But with a freezer meal, things can be more flexible and according to the family’s needs. Meals can be left in a cooler placed outside their home (if they are not receiving visitors at that time) or thrown straight into their freezer in the case that their kitchen is overloaded. They can pull it out at their convenience. You won’t be stepping on any meal-planning or scheduling toes, and they get to decide when to enjoy the meal you’ve prepared.

A cooler left on the front stoop can mean a family doesn't have to entertain guests when they're not up for it!

Don’t waste your time inventing something new; Pinterest has all the freezer meal gurus already working hard to take the guesswork out of good freezer meal recipes!

Here are some of the ones I used when learning the territory:

23 Make Ahead Meals via Buzzfeed

Molly Yeh’s Baby Meal Prep Guide

12 Healthy Freezer Meals from Pinch of Yum

The Gift of Freezer Meals from Take Them A Meal

Marabou’s Bean & Cheese Enchiladas

Marabou’s Parmesan Corn Chowder

A few tips when bringing freezer meals to a growing family:

  • Use disposable! This takes the burden away from the recipients, who would otherwise have to wash and coordinate the return of your dish. I use disposable cake pans and aluminum foil for enchiladas, washed out deli containers from the grocery store for soups, and put muffins in gallon-sized baggies (they hold 16 perfectly!).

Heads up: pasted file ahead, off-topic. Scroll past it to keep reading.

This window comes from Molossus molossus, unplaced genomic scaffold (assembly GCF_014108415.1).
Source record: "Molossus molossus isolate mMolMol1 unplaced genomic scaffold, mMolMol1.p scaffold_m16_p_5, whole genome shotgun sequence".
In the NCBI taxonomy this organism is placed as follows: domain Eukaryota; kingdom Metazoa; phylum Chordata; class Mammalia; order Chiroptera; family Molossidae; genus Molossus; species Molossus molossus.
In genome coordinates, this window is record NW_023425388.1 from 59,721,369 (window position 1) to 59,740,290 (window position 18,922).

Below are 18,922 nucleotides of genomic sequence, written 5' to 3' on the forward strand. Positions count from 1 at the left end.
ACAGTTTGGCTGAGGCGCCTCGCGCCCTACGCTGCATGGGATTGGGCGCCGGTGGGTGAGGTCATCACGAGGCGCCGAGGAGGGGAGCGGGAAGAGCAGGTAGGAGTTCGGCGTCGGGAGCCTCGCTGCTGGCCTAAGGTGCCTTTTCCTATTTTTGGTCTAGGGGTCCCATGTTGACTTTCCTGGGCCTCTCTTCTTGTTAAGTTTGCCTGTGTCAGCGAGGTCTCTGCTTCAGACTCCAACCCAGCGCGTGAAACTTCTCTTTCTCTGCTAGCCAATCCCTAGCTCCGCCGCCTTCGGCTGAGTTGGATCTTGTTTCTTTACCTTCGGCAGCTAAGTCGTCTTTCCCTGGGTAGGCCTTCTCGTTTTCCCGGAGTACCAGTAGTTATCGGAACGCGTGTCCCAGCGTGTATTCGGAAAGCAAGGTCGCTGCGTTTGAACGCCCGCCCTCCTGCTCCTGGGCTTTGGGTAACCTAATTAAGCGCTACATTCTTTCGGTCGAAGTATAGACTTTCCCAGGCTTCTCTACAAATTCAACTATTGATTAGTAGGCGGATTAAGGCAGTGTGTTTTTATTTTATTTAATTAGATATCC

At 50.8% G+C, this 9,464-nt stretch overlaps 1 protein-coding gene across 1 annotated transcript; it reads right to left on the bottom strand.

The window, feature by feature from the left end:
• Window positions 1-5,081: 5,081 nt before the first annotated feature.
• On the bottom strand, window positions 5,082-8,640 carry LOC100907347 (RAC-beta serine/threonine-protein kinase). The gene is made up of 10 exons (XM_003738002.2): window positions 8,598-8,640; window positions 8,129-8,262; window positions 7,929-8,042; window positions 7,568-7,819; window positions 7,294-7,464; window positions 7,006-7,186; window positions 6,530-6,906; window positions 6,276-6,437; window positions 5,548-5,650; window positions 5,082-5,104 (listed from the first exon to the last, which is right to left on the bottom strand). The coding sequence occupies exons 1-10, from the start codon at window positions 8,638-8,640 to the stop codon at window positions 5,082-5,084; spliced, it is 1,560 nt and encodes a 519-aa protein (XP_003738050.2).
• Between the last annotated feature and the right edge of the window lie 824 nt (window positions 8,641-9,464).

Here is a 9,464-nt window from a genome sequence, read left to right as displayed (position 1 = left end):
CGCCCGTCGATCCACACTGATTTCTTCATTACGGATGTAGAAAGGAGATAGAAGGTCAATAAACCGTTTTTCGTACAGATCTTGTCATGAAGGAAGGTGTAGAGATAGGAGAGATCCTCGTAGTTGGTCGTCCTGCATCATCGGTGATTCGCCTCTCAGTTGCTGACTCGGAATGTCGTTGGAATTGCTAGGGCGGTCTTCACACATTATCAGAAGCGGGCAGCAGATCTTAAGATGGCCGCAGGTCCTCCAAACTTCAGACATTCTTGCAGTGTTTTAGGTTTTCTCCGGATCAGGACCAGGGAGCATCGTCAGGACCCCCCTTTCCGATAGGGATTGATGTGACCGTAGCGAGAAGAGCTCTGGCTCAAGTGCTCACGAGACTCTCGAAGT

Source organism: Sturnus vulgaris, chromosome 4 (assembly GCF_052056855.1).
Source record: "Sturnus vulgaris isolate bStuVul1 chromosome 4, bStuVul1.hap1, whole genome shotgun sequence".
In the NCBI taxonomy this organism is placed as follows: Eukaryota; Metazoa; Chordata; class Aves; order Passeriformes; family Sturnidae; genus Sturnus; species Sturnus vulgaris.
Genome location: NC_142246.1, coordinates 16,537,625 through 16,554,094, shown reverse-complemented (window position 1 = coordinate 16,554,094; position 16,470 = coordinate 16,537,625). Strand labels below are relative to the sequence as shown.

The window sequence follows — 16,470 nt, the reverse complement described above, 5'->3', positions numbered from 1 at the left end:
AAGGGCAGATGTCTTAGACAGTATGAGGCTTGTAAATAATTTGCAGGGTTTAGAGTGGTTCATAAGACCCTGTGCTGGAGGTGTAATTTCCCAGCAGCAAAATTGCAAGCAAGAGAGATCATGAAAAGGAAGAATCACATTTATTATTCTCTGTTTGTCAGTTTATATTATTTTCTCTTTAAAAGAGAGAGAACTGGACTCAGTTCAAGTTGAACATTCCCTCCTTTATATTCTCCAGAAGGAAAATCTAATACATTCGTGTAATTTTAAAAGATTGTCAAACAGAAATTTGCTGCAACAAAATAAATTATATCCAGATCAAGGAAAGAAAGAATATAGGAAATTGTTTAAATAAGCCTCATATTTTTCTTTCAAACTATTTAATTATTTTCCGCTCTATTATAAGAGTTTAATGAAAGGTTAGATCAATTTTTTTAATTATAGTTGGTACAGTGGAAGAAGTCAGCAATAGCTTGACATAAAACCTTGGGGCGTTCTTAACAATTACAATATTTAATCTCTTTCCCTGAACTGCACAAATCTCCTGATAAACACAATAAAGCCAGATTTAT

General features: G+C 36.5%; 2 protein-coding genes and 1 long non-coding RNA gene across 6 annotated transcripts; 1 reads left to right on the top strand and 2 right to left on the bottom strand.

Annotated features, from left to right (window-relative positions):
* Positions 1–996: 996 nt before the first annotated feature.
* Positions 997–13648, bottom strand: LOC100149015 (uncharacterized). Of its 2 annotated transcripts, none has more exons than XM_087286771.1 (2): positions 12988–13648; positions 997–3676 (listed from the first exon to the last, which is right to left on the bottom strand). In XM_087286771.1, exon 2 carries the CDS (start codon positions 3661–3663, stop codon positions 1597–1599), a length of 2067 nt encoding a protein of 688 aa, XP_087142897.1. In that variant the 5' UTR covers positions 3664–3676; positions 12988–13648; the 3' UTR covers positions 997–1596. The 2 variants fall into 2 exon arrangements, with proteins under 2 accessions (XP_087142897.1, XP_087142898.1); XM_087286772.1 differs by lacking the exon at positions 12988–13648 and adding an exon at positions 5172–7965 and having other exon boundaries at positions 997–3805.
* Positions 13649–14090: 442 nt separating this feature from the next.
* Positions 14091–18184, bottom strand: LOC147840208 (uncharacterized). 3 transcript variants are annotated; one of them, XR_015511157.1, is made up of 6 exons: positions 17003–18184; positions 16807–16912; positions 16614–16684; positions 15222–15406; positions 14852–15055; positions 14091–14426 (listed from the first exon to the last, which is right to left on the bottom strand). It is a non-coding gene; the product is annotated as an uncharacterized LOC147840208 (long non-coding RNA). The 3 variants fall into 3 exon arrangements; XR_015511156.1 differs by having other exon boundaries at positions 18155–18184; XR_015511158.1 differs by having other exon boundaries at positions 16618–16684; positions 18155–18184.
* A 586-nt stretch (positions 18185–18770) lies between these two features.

• Always always always bring a copy of the recipe or instructions! Getting your freezer meal to the table should not be a riddle. When I bring my enchiladas, I tape an index card to the top with instructions. It’s simple but still necessary for the uninitiated [(1) thaw overnight (2) bake at 400°F for 15 minutes]. Some are a little more involved and should definitely have the full recipe included. Your prerogative.
  • If you have extra ingredients to bring that don’t go in the freezer (e.g., a can of tomatoes and chicken stock to add to the crockpot along with your chopped veggies), bring them along and put them somewhere safe in the family’s pantry where they can easily find it. If you’re on the receiving end of freezer meals (you lucky duck!), you might put a small bin in your pantry for these extra items so they don’t accidentally get used and are reserved for your freezer meals.
  • Bring a meal AND baked goods, if you can! Meals are great, but postpartum moms also snack all day, especially if they’re breastfeeding. Baked goods are the perfect way to enjoy a healthy, grab-and-go, one-handed snack. Try our mom muffins!

How does Marabou support women?

We live in culture where “bouncing back” is more valued than proper rest. As admirable as it may be for a sports star to get back on the field, the same rules don’t apply to postpartum recovery. The traditional resting period has been stolen from women through pressure to get back to their job or simply through lack of presence.

Grandmas, sisters and best friends who otherwise would have been there to help a woman transition into motherhood often live too far away to be of any help. Household chores and caring for older children inevitably fall on the mom. But she just delivered a new life! She needs rest.